No shortage of snow: Shasta Ski Park crews keep busy by bounty
March 2, 1998
By BILL KETTLER
Photo by Andy Atkinson
Lift operator Zach Pike loads a trio of snowboarders onto the Coyote chairlift at Mount Shasta Ski Park Sunday afternoon. Workers have had to dig out the rope tows, chair lifts and operators’s shelters more than once this season at Shasta.
This will be a winter they’ll remember for a long time around Mount Shasta.
Storms rolled across Northern California one after another in January and February, burying the Mount Shasta Ski Park in 15 to 20 feet of snow.
“We’ve only had four days without measurable precipitation since Jan. 1,” said Tim Larive, the ski area’s marketing director.
Larive said the mountain had collected more than 20 inches of precipitation (almost all of it as snow) for the month of February, compared to a normal monthly average of about 2 inches.
Workers have shoveled out the ski area’s rope tow at least four times, and a 60-foot mound of snow has accumulated next to the rope tow, Larive said. Shoveling snow away from the shacks that shelter ski lift operators has been an almost daily chore. Crews had to shovel away snow from some chair lifts to provide enough clearance for the lifts to operate.
The private road crew that clears the ski park road has worked nearly nonstop to keep up with the storms. Larive said some people have worked without a day off since Jan. 1, and bulldozers have been brought to the ski area to push accumulated snow off the parking lot.
Larive said the deep snow has given him a rare opportunity to take a break from putting the mountain’s skiing conditions in the best possible light. “This is the first time in my life I’m underestimating our snowpack.”
Most of the big storms brought rain to Southern Oregon, but a storm late last week gave the region a taste of what life has been like around Mount Shasta. Nearly four feet of snow fell on Mount Ashland in two days, leaving ski area employees with plenty of their own shovel work.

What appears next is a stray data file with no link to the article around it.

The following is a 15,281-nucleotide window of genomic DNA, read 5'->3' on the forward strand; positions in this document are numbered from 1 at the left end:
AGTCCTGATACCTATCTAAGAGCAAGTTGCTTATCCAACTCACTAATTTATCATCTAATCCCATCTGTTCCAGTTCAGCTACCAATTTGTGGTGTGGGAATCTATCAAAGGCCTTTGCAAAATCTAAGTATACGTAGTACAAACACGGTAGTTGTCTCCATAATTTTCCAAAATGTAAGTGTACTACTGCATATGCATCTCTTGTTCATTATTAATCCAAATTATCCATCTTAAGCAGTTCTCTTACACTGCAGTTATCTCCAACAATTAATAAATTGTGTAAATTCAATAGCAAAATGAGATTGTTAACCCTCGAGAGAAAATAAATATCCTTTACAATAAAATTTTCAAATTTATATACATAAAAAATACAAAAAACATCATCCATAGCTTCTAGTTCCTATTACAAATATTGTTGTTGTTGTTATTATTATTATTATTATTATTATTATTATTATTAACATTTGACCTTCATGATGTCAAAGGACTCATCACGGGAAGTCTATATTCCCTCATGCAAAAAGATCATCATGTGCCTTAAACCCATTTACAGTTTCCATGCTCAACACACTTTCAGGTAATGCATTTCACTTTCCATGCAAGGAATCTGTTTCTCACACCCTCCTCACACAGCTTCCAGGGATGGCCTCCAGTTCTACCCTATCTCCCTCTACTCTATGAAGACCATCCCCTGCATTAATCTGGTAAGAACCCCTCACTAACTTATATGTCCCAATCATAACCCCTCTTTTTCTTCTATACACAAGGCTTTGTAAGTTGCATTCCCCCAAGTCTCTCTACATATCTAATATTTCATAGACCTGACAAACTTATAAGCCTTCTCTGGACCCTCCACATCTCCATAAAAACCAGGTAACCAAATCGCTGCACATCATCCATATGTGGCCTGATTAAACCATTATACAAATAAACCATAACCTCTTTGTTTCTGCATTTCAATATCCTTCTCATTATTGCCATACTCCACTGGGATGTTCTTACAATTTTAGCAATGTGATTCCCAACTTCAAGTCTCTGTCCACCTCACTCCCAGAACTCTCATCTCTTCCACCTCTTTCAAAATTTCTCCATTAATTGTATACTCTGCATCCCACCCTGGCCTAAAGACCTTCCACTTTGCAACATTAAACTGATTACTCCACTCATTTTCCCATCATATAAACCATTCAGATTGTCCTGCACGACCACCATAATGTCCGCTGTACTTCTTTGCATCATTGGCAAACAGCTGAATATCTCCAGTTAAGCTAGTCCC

“We’ve got Sno-Cats (to remove snow),” said ski area manager Glenn Menzie, “but there’s a lot of places the Sno-Cats can’t get.
“Luckily,” he said, “we have a lot of strong young kids.”
Crews that groom the ski runs had extra work, too, trying to keep up with the snow.
“It’s hard to groom 42 inches of snow,” said Menzie. “You don’t just go up and down once and have it look great.”
The big storm was the first major challenge this winter for the Oregon Department of Transportation crews that maintain Interstate 5 over the Siskiyou Summit.
“We had a few extra 12-hour shifts,” said Zona Erickson, assistant manager for ODOT’s Ashland maintenance station.
Erickson said relatively warm temperatures through much of the wet season brought little snow to Interstate 5 until last week.
“We were expecting about 10 inches,” she said, but 19 inches fell at the measuring station near the maintenance sheds by the Mount Ashland freeway exit at milepost 6.
Erickson said the station’s snow blower went down during the storm, but the crews were able to borrow a similar machine from the Prospect station to keep the road open.
Blowing snow and an equipment failure forced the National Park Service to close the road to the rim of Crater Lake National Park for nearly two weeks before it reopened on Friday.
Road foreman Ron Theall said the park service’s newest snow-blowing machine broke down just as park service road crews struggled to deal with five to 10 feet of new snow.
Theall said the park service had to concentrate on keeping Oregon Highway 62 open through the park and let the snow accumulate on the steep road to the rim.
“We had to go to 12-hour shifts and 24-hour days to try to keep it open.”